Carmel: Storybook-by-the-Sea

Bird’s eye view of our late lunch: mussels and crunchy bread for one sister, juicy hamburger for another sister. The Blackberry dates this photo… it was indeed circa 2010.

Does your mouth just absolutely water at the scene above? Mine does. I can close my eyes and be back in one of those wooden chairs on the porch of California Market Restaurant at the Hyatt Highlands Inn overlooking the Big Sur coast. I will absolutely retire in this storybook setting, perfectly balanced between the Pacific ocean and the mountains. I may even pre-retire here… give myself a few decades as a buffer.. you know, just to get acclimated and situated and all that. Dear Future Husband, are you listening? Take cue from the above…. we are living in Carmel one day. So says Annalee.

On our second trip to the magnificent Big Sur coastline, my sister and I revisited a scene from our family’s first trip to the breathtaking Highlands Inn, a Hyatt Vacation Club Resort. I am a hotel snob, and this property is one of the most magical settings a discerning traveller will ever encounter.

Overlooking Yankee Point, California Market offers a perfectly relaxed setting for breakfast, lunch, or casual dining. The restaurant offers fresh, locally sourced seafood, produce, and poultry. A pot-belly stove ensures perfectly crisp bread, and being a luxury Hyatt resort, the service is well-trained, well-groomed, and attentive.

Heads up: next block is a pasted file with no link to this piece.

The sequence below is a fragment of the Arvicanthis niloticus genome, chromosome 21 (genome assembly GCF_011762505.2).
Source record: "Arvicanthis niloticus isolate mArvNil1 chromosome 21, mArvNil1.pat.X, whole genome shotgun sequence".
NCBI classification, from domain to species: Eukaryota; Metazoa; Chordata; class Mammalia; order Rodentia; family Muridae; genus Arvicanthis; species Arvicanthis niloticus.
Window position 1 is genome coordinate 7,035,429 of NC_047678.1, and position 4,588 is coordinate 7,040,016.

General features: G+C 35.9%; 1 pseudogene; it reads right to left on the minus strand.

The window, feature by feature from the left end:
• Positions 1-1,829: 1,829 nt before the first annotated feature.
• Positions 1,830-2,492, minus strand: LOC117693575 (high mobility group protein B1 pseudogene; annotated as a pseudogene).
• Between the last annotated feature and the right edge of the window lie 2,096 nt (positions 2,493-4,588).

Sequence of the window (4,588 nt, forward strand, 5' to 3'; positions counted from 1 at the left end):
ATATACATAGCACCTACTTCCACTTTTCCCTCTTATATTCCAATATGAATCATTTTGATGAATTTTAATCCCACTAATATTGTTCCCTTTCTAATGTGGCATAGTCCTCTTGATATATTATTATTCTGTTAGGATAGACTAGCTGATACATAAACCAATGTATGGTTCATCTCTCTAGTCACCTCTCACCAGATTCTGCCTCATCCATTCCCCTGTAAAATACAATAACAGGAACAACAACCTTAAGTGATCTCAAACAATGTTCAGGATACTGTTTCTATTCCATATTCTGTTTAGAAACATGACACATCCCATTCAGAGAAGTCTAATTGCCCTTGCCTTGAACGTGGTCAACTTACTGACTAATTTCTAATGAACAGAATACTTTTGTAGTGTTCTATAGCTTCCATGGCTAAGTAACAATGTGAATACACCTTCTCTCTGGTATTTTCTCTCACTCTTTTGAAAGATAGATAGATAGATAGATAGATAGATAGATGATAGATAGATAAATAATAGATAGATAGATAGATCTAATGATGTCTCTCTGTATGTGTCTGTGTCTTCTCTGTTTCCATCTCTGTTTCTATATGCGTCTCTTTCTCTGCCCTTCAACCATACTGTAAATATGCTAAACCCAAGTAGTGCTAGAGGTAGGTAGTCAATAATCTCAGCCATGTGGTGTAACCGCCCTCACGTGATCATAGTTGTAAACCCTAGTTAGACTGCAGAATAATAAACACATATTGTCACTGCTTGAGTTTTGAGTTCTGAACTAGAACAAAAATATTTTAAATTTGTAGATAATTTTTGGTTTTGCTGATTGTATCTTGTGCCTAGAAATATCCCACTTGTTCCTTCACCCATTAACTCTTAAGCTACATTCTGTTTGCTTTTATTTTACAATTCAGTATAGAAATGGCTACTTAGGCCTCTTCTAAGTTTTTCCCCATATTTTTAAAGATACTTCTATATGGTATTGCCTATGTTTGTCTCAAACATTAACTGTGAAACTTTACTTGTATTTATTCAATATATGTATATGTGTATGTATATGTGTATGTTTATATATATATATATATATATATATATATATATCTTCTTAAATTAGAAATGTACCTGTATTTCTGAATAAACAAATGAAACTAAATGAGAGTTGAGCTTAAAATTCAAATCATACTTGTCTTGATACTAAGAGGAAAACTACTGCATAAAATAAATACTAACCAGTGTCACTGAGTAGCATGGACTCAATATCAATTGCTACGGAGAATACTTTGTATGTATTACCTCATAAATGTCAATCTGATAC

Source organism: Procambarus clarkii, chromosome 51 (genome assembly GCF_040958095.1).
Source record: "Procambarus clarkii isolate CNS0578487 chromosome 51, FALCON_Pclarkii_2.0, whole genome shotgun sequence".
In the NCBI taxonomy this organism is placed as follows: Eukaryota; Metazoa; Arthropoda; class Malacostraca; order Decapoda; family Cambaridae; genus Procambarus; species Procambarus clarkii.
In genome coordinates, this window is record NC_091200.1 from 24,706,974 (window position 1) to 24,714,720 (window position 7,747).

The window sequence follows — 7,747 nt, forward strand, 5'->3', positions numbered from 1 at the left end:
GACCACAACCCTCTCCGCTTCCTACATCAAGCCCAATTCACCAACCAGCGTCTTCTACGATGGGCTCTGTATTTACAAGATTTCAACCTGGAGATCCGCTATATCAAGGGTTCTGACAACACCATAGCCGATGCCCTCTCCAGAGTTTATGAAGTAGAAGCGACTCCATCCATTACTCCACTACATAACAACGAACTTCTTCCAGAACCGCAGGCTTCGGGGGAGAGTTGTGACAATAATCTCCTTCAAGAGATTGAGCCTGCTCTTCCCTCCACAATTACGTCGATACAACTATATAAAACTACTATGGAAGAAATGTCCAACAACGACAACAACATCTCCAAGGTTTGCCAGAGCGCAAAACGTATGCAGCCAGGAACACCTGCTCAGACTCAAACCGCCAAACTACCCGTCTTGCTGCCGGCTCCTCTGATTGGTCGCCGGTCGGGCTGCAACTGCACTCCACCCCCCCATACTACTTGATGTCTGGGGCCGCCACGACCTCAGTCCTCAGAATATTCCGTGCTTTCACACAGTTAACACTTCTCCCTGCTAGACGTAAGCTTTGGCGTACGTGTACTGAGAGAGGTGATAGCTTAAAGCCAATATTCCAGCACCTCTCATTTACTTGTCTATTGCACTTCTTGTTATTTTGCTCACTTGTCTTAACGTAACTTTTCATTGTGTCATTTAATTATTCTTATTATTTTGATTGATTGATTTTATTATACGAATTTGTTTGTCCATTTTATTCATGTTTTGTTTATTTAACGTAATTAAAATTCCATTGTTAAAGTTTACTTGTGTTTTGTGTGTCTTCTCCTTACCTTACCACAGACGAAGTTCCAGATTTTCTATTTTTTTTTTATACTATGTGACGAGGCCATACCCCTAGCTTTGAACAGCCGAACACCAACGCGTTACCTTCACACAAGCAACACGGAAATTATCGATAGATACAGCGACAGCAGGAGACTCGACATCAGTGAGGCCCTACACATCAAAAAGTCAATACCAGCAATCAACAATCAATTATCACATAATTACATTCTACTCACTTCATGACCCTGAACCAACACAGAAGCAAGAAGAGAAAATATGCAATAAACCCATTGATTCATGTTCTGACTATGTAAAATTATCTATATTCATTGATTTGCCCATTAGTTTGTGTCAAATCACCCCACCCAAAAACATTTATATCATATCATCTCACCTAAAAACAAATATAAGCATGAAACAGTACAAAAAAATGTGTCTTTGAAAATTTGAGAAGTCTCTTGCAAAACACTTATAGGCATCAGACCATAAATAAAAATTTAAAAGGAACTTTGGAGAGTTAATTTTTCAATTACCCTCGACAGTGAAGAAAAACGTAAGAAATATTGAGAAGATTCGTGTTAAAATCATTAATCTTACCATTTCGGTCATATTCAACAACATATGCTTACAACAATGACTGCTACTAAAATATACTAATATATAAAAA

The most striking view is from inside the Highlands Inn lounge and their upscale restaurant, Pacific’s Edge. Floor to ceiling glass, tipped inward to further enhance the dramatic view and ambience of this large room, allows for 180 degrees of the most awe-inspiring vista you can imagine. The room literally juts out over the ocean, and when the waves are high and rough, as they were during our visit in January, the drama is incomparable. Have you ever read ‘Rebecca’ by Daphne du Maurier, or seen the movie with Laurence Olivier and Joan Fontaine? Wistful sigh… if those waves could talk, what would they be saying? Like a movie set, this room sets your eyes ablaze. I spent a few cozy winter afternoons in a big easy chair, pulled right up to the edge of the glass, holding a giant cup of the hotel’s famous hot chocolate between my hands. Dream a little dream at the Highlands Inn… this room will wipe your mind clean.

The rooms themselves are quite luxurious. As our stay at the Highlands Inn was all the way back in 2004, I cannot attest for any recent changes, but I remember our family’s suite to be large and spacious. Set on two floors so that each bedroom had an equal view, the master bedroom incorporated a large, open bathroom with glass walls. One could take a bath with a glass of wine at the water’s edge without missing a beat of the view. It was truly heaven, and I’m not one for overusing flowery descriptives.

The dramatic lounge at the Highlands Inn juxtaposed over the Pacific: one of the most architecturally stunning rooms I have ever had the pleasure of lounging in. It is easy to be entranced by the view through the tilted glass while relaxing with a mug of steaming hot cocoa.